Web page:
When I was eight years old, I had high hopes of one day having a career as a flourishing artist. I would spend hours drawing, coloring, and painting hoping to improve my skills. Unfortunately, like most artists, my dreams were eventually shattered by the opinions of others who were “kind enough” to let me know that artists don’t make any money.
“Why don’t you just go to nursing school and just worry about art in your free time?”
“Art school is a waste of money. You aren’t guaranteed a job and you’ll be in crazy debt.”
Sadly, I succumbed to the fear of being broke my whole life and attended nursing school. To make a long story short, I ended up hating nursing and switched to business during my last years of school. What was interesting about my shiny new business degree is that I had a great deal of difficulty finding a job with it.
So through trial and error, I decided to buckle down and find a way to sell my paintings and sketches. To my surprise, people actually wanted to give me money for my works of art. I haven’t made nearly enough to make it a full-time job, but my art skill brings in extra money throughout the year for me.
I’ve compiled a list of crucial things you must do if you want to make that first art sale. Don’t give up or think selling art is for a select few. Put that creative brain to work, and in no time you’ll have the coveted ability to bring in income from your craft.
Step 1: Put Your Work Out There
I know this seems obvious, but so many creatives are perfectionists, and can’t seem to part ways with their work until it’s 100% perfect. One of the most of helpful things I’ve learned is to put myself out there even if I don’t feel qualified.
You can’t just post 1 or 2 pictures and expect to call that a portfolio. Gather your best sketches, works in progress, and artworks and upload them to Instagram, Facebook, or an artist website. People like to see bodies of work.
Eventually, people will be interested in your work and can’t wait for you to post your latest sketch or painting.
Step 2: Social Media
It’s very unlikely, in this day and age, that you don’t have some form of a social media account. I made my first sales by posting a picture to Facebook of a watercolor painting. I had absolutely no intention of selling it. Actually, I was still in the phase of putting myself out there. I was also pretty discouraged at this point because I had posted a lot of art and received little likes or feedback. Then one day, I posted a watercolor painting, and someone inboxed me. “Tina, how much are you selling that painting for? I HAVE to have it.”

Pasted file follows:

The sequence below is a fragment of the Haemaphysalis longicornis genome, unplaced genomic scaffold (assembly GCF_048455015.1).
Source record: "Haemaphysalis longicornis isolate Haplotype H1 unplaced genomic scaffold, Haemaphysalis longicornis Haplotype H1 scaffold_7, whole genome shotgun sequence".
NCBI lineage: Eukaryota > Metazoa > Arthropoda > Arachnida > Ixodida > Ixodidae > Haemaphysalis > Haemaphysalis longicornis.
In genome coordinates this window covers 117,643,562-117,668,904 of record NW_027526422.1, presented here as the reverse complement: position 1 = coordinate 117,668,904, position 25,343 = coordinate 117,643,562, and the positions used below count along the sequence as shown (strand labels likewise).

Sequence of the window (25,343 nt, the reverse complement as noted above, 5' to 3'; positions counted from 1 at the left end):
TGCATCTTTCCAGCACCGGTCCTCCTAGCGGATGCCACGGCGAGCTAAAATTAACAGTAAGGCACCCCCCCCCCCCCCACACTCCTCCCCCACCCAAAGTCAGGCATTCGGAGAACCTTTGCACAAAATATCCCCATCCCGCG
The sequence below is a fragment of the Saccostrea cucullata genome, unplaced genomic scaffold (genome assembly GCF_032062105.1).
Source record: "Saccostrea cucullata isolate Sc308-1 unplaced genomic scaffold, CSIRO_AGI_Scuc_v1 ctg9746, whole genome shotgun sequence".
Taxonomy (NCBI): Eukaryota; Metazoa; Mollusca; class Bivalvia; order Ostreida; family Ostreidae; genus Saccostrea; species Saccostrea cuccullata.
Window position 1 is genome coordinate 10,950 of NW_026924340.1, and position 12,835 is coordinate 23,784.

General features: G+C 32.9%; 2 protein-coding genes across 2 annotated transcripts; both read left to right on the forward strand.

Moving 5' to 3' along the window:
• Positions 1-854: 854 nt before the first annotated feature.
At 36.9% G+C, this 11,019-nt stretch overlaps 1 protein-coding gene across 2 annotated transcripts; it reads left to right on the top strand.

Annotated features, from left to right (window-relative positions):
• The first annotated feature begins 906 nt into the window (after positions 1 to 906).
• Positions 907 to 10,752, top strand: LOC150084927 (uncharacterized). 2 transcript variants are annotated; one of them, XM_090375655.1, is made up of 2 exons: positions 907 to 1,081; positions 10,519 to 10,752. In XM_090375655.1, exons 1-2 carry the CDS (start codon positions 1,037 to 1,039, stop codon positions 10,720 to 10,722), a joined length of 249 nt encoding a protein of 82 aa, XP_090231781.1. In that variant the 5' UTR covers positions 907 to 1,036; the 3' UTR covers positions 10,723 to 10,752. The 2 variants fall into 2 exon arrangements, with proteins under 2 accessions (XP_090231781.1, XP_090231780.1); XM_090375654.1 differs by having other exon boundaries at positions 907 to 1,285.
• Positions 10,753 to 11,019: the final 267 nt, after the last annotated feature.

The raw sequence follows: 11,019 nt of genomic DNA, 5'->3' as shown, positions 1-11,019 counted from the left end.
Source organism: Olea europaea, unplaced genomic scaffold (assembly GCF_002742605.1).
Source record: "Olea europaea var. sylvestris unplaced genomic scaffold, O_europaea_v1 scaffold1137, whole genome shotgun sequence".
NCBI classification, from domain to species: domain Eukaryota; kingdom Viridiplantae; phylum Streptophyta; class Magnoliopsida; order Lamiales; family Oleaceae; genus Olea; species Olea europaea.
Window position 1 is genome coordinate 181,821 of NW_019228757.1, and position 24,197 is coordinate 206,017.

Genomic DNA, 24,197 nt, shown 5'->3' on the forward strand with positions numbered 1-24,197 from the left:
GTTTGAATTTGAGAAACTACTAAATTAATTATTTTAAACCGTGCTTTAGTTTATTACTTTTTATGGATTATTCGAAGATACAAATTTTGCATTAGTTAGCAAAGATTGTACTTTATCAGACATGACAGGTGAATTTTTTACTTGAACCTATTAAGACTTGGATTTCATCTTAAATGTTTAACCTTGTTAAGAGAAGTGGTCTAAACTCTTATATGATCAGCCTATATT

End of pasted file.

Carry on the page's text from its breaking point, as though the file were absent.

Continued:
My first instinct was to say, “Are you crazy? It’s even that good.” But thankfully, I kept my mouth shut and took the money. If you continue to post your art, eventually there will be a customer who resonates with that piece and ultimately will exchange their money for it.
Step 3: Broaden Your Horizons
When I wasn’t making the sales I hoped for with my paintings, I decided to learn a new skill that incorporated my love of visual art: Web Design. Web design was incredibly difficult for me at first because I came in with absolutely no knowledge. I never had great technical skills growing up, so I tended to shy away from all things related to the computer. Thankfully, I ignored my inner critic and learned web design and computer programming. Both are skills I have grown to love. I immediately realized how in demand a skill like this was. Subsequently, the money flowed in after that.
Maybe web design isn’t for you, but this is just one example. You can also make your artwork available in prints, t-shirts, notebooks… etc. You can go the graphic design route and make artwork for groups or businesses. One of the best ways to broaden your horizons is to turn your knowledge into teaching. Teaching not only gives you credibility in your field, but increases your income because not only do you make money from your classes or books, but this gives your own art exposure and will increase sales in that as well.
Whatever path you choose, the point is not to let a lack of sales discourage you from producing amazing art. Find alternative routes to get your artwork in front of people or broaden your skill set. It’s not always easy, but it’s totally worth it to be able to make money from doing something you love.
Step 4: Be Consistent
Don’t post a picture of your art, disappear for two months, and expect customers to start pounding down your door. If you want to make sales you have to be consistent. There’s only a limited amount of time you have on a newsfeed before your content is lost in the shuffle and replaced by newer stuff. So even if it feels repetitive in your mind, post the same thing several times over the course of a few days.
I like to think of this as a reminder for people. In fact, many have told me, “Oh, I’m so glad you posted that again, I would have forgotten if I didn’t see that on the newsfeed again.”
Don’t worry about being pushy or over the top. Just do friendly reminder from time to time and this puts what you have to say in the back of people’s minds.
I hope this helps you on your path to making your first art sale. Let me know what methods you like to use for making art sales!